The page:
Nearly forty years ago, anthropology was forced to reckon with its colonial past and present in a period of upheaval that nearly ended the discipline as we know it. Concerns ranged from the role of anthropologists in imperial expeditions and colonial governing efforts, to the intellectual conclusions that talked of “primitive” peoples and human development. With the goal of reimagining the discipline beyond its colonial origins, decolonizing anthropology sought to undo the complex legacies of colonialism. What it precisely means to decolonize remains a hotly debated topic, even as it is an unfolding process that has taken multiple pathways, from active efforts to include the voices of people historically underrepresented in the discipline, to anthropologists calling on academia as a whole to be more actively engaged in addressing the larger political forces that prop up the elite institutions where many of us work and study.
Not surprisingly, many of the same concerns about the decolonization of anthropology were concerns around the academy as a whole. While one of the more benign of imperial institutions, universities have, and continue to be, training grounds for privilege and were some of the last places to resist gender and racial integration. But, in 2017, the situation is more complex. Universities like Princeton openly embrace integration and champion diversity as a value, a process that has not challenged or chipped away at these institutions’ prestige, but in many ways has strengthened it.
This is not to say that diversity on its own is a bad thing or a tool of the oppressor. The presence of women, marginalized racial and ethnic communities, disabled students, and others not traditionally included in academia has been a positive, but it has also revealed the limitations of diversity as a method of decolonization. Responding to this tension, some have argued that universities have simply failed to pursue diversity far enough, that the concessions they have made have been convenient and easy. Though I’m persuaded at times by this sentiment, underlying it is a belief that academia shares the same burden, that differences do not exist between institutions. But the reality is that the benefits and privilege students experience at Princeton, even the most marginalized of students, is directly connected to the disadvantage and continued financial strain faced by public institutions.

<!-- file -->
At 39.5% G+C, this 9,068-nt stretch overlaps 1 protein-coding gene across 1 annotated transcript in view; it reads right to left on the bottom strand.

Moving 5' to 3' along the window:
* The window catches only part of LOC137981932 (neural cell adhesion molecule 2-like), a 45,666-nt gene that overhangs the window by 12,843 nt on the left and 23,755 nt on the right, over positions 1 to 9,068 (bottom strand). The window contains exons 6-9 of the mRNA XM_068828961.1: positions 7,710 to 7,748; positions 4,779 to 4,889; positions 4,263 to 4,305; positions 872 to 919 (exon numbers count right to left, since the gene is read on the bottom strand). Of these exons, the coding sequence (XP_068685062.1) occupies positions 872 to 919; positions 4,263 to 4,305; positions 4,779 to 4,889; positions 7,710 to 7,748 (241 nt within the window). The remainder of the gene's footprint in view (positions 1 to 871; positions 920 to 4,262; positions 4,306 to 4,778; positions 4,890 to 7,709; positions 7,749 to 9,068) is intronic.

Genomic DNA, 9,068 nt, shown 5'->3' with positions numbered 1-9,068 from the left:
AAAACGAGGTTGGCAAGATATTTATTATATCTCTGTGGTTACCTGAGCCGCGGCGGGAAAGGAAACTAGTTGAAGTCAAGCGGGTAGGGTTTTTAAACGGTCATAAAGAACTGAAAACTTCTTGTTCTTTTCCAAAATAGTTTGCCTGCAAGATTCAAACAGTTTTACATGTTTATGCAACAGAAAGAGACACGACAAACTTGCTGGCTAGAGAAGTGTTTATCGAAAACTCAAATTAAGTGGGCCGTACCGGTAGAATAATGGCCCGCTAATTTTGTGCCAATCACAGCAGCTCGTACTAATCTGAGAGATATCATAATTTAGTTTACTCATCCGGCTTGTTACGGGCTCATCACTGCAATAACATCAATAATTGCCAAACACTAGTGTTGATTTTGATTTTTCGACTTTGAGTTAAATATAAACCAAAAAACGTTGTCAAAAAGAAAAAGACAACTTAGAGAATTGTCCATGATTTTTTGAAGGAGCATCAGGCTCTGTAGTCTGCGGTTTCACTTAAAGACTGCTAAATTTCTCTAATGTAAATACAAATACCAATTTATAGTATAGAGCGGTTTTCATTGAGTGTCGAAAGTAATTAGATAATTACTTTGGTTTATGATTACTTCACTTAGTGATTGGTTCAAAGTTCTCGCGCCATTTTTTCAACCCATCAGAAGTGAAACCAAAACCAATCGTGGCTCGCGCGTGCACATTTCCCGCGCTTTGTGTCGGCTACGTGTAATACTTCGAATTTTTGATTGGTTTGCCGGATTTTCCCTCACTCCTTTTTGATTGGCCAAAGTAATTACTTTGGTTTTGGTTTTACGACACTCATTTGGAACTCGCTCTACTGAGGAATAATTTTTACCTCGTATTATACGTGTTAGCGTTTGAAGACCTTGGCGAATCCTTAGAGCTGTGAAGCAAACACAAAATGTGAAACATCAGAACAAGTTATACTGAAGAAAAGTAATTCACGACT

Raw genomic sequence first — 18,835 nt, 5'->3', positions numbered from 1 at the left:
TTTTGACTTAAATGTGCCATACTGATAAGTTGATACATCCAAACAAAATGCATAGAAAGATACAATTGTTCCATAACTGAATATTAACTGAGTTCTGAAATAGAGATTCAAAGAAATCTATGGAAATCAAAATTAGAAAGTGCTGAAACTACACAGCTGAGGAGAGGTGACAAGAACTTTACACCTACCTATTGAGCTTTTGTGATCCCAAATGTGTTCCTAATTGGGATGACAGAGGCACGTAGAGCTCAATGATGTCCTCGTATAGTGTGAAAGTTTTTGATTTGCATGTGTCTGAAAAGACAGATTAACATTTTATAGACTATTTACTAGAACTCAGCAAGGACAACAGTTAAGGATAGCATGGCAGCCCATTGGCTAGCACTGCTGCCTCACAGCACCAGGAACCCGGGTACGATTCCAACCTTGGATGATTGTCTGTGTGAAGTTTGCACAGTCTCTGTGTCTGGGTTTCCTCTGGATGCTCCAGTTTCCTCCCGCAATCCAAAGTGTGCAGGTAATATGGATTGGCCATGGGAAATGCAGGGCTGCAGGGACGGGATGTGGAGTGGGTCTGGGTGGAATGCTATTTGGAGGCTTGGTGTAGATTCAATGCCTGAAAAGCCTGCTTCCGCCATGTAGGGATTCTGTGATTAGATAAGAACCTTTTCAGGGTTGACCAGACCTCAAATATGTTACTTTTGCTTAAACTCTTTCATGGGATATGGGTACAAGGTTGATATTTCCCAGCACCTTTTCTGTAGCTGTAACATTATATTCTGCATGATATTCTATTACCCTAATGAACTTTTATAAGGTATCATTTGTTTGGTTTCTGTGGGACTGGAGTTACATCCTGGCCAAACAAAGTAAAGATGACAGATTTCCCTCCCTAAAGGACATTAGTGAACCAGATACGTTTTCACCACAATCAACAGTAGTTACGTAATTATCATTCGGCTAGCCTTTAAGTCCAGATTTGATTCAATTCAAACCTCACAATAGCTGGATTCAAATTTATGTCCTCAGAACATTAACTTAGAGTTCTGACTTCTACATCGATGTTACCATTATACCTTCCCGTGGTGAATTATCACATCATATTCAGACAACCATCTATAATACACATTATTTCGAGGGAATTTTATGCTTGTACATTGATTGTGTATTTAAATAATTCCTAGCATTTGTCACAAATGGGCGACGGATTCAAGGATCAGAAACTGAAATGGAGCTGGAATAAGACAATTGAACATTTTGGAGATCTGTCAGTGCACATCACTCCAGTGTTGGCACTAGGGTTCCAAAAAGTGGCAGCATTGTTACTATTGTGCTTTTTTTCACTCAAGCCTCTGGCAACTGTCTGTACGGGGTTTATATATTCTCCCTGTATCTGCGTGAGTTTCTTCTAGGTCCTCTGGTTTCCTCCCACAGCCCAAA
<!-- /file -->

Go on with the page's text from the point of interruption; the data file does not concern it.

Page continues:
Put as an example, I’m fairly confident Princeton University could admit an entering class that was at racial parity with the rest of the U.S. population while still ensuring the average family income at the institution was in the top one percent. I think it could even do so if it made sure 50 percent of that entering class was low-income. And unlike state institutions, which are increasingly under scrutiny for affirmative action admissions standards, Princeton could do this openly and be celebrated for it — it might even result in more donations to the university. In fact, over the past 20 years, this is precisely what has happened, with Ivy League schools like Princeton and Harvard designing their admissions and financial aid programs to ensure that if you are admitted, few material obstacles can stand in your way.
While this system is imperfect, it remains in sharp contrast to the public higher education landscape (where I came out of), which has seen drastic cuts to funding and significant increases in tuition. In a strange twist of fate, underrepresented students are financially more incentivized to attend Princeton than the University of Texas-Austin, a dramatic shift from when I was applying to college. At the same time, Princeton’s alumni networks and its ubiquitous presence in institutions of power, from finance to politics, means Princeton undergrads have much better access to upward mobility than their public education counterparts. This reality deserves critical unpacking, since it reveals how the upward transfers of wealth we’ve witnessed over the past 40 years have trickled into elite institutions, benefiting a small number of students from marginalized and non-marginalized backgrounds at the expense of many others.
I raise this point to ask a deeper question. How do we decolonize an Ivy League institution? This question should remain open ended as no official roadmap exists, but in attempting to answer this question we should be cautious of the solutions we endorse. Princeton does not sit alone in the world; it exists alongside other institutions of higher education that have seen their resources drained as Princeton’s have expanded. Coming to terms with the privileged position Princeton endows to all its students and faculty is not only an exercise in personal self-discovery, it can help to refine what we mean by decolonization, and help us accept the limits of the strategies we endorse. Like in anthropology, it will ultimately be an unfolding process that will both resolve contradictions just as much as it produces them, forcing us to humble ourselves to the possibility that what is #woke now might not be all that #woke tomorrow.
Brandon Hunter is a second year graduate student in the Department of Anthropology from Washington, D.C. He can be reached at firstname.lastname@example.org.